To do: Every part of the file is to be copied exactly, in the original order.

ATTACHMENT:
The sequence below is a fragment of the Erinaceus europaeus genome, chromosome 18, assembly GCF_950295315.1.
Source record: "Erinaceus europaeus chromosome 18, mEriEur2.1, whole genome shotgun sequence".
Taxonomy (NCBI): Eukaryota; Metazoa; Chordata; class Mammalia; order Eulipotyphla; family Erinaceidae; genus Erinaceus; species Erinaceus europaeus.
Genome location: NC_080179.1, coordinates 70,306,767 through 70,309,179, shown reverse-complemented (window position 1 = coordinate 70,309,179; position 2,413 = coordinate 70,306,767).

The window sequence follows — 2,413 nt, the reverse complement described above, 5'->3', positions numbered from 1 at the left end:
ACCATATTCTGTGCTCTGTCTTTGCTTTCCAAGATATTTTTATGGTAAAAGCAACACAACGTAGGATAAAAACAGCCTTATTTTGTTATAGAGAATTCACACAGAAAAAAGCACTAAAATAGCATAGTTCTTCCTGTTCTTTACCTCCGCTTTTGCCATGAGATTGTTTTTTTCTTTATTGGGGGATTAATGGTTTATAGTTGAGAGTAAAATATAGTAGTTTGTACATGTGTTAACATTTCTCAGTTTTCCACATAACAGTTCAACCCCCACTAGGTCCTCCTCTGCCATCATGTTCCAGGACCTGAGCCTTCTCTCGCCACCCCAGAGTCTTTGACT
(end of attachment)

The sequence below is a fragment of the Erinaceus europaeus genome, chromosome 18, assembly GCF_950295315.1.
Source record: "Erinaceus europaeus chromosome 18, mEriEur2.1, whole genome shotgun sequence".
Taxonomy (NCBI): Eukaryota; Metazoa; Chordata; class Mammalia; order Eulipotyphla; family Erinaceidae; genus Erinaceus; species Erinaceus europaeus.
Genome location: NC_080179.1, coordinates 70,306,767 through 70,309,179, shown reverse-complemented (window position 1 = coordinate 70,309,179; position 2,413 = coordinate 70,306,767).

The window sequence follows — 2,413 nt, the reverse complement described above, 5'->3', positions numbered from 1 at the left end:
ACCATATTCTGTGCTCTGTCTTTGCTTTCCAAGATATTTTTATGGTAAAAGCAACACAACGTAGGATAAAAACAGCCTTATTTTGTTATAGAGAATTCACACAGAAAAAAGCACTAAAATAGCATAGTTCTTCCTGTTCTTTACCTCCGCTTTTGCCATGAGATTGTTTTTTTCTTTATTGGGGGATTAATGGTTTATAGTTGAGAGTAAAATATAGTAGTTTGTACATGTGTTAACATTTCTCAGTTTTCCACATAACAGTTCAACCCCCACTAGGTCCTCCTCTGCCATCATGTTCCAGGACCTGAGCCTTCTCTCGCCACCCCAGAGTCTTTGACT